On a given day, Yello will have 15 to 20 pastries on display in its sunny Clarence Street bakery. There are plenty of recognisable sweets: flaky, golden croissants; almond-stuffed versions; and pains au chocolat – but it’s the matcha-dusted confections and black crescents that draw in curious passers-by.

“When we started, it felt like Asian fusion pastries were missing from the CBD,” Yello’s marketing manager Lia (who asked us not to disclose her surname) tells Broadsheet. “Those desserts aren’t like having a full-on sugar blast. We’re focusing on a balance of savoury and sweet, something that’s not so common.”

Croissants are a fertile ground for experimentation. Yello’s golden crescent is a good example. The pastry dough is mixed with charcoal-hued black sesame powder then shaped into a crescent. There’s gooey salted-egg-yolk cream in the centre. Pastry chef Linda (who asked us not to disclose her surname) has also made matcha, pistachio, black sesame and tiramisu crescents. For Halloween, a dark pumpkin-spice-latte croissant joined the line-up too.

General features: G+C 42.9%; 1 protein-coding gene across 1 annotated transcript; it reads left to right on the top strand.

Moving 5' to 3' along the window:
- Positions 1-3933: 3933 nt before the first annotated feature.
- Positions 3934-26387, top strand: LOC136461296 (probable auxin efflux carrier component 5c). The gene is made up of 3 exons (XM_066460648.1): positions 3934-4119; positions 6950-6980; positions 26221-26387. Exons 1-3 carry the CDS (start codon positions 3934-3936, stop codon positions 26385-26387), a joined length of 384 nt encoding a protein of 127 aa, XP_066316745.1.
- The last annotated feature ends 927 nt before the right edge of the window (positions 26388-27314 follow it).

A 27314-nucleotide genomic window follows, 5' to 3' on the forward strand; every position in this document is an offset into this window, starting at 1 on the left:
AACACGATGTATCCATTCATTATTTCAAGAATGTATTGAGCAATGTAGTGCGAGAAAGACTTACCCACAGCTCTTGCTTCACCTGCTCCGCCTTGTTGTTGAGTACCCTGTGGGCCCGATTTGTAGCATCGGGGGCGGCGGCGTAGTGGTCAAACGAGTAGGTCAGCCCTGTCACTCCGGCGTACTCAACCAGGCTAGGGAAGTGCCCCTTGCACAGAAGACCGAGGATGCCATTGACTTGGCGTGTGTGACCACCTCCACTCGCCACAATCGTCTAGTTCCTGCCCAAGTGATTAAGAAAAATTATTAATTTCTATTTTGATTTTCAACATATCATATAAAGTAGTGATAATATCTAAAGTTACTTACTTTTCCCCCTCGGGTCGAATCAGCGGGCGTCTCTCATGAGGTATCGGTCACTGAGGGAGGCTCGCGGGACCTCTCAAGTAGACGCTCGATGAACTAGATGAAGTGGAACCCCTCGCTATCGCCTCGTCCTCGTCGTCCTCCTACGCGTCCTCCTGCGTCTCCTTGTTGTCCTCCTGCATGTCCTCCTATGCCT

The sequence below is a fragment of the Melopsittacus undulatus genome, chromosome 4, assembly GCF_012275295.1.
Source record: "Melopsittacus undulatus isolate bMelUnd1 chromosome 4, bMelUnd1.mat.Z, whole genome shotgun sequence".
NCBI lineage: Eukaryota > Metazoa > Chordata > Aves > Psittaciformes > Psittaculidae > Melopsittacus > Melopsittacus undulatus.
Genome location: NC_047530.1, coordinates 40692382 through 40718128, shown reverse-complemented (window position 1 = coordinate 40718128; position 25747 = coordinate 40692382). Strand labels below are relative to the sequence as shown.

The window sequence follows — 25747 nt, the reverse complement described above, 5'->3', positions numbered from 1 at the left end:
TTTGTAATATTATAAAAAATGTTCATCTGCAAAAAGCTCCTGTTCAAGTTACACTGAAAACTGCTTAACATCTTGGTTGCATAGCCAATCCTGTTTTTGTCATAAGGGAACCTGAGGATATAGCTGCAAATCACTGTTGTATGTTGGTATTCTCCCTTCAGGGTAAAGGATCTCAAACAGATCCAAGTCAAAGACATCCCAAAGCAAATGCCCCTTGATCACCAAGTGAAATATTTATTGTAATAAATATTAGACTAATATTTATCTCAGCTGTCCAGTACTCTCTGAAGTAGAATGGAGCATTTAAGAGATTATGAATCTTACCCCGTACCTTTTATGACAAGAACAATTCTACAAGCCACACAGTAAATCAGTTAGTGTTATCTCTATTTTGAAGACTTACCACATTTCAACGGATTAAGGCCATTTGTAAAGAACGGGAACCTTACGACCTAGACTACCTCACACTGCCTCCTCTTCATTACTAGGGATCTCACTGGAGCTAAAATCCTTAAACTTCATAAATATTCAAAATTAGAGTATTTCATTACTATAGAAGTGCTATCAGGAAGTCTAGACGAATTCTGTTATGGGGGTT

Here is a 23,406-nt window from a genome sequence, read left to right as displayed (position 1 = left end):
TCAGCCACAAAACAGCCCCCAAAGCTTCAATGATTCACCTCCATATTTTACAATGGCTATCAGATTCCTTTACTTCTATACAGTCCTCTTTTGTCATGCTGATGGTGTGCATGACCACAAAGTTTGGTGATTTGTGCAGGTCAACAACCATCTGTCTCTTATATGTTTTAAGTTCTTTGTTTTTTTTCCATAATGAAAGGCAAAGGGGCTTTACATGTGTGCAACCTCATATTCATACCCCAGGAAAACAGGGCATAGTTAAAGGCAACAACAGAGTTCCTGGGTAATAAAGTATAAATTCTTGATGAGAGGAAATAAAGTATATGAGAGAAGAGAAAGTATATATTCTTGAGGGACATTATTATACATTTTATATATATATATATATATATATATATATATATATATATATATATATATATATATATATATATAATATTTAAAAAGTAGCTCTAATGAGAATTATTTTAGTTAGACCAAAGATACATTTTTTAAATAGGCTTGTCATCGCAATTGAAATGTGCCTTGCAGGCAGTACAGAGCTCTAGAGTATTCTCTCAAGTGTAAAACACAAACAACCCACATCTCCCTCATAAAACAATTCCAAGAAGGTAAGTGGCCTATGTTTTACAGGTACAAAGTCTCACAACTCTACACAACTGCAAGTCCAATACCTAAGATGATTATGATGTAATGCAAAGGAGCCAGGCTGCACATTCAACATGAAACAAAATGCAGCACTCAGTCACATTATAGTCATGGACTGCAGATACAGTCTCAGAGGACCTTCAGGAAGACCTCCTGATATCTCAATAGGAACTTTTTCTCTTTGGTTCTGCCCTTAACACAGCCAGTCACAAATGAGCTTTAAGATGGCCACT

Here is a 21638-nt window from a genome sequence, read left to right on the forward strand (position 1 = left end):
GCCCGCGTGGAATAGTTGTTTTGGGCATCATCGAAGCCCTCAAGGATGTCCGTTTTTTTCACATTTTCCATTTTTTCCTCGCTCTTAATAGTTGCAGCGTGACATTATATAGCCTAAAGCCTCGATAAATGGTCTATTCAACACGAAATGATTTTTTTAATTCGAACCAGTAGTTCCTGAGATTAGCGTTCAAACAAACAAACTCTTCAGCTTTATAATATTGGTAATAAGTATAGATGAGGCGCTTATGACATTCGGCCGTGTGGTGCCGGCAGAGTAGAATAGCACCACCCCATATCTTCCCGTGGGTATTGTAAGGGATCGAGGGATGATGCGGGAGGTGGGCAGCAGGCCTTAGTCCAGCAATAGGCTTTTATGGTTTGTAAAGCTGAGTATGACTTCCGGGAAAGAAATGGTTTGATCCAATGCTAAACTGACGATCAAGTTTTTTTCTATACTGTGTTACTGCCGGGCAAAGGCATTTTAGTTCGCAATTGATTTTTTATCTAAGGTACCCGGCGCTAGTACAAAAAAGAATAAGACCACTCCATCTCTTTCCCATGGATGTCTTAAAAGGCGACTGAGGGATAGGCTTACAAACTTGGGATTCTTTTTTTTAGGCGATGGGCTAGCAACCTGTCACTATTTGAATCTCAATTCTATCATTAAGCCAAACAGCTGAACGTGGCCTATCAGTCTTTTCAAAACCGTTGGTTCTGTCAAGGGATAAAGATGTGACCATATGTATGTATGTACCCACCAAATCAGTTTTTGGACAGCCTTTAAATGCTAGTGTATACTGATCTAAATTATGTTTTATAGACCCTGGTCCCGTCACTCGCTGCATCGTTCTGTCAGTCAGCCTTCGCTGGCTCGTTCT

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Every item in the shop is made by hand by Linda and her team. She has worked in some of Sydney’s best bakeries, most recently at Brickfields in Chippendale. “Laminated dough is an art. What you see is an accumulation of experience learned in different kitchens, and from her formal training,” Lia says.

Linda’s expertise is in Western staples – caramelised, chewy, custard-filled canelés and triple chocolate chip cookies are her specialities – while her baking colleague Alun (who asked us not to disclose his surname), who is from Hong Kong, is focused on adding a raft of Asian flavours to the offering.

Since Yello is in the CBD, there’s also a menu to serve the lunchtime crowd. There are pies and sandwiches, plus chewy sourdough pizzas. There are conventional flavours like pepperoni and margherita, but like the pastries, some bring a cross-continental twist. (Think kimchi being on regular pizza-topping rotation.)

Eventually the Yello team is planning to take advantage of the venue’s liquor licence and open as a bar in the evenings, but for now they’re focusing on delighting customers with new, unexpected sweets.

“We change every day on purpose,” says Lia. “We want people to think of Yello and be curious what we might have on that day.”

Yello Bakery
115 Clarence Street, Sydney
0497 941 150

Mon to Fri 8am–3pm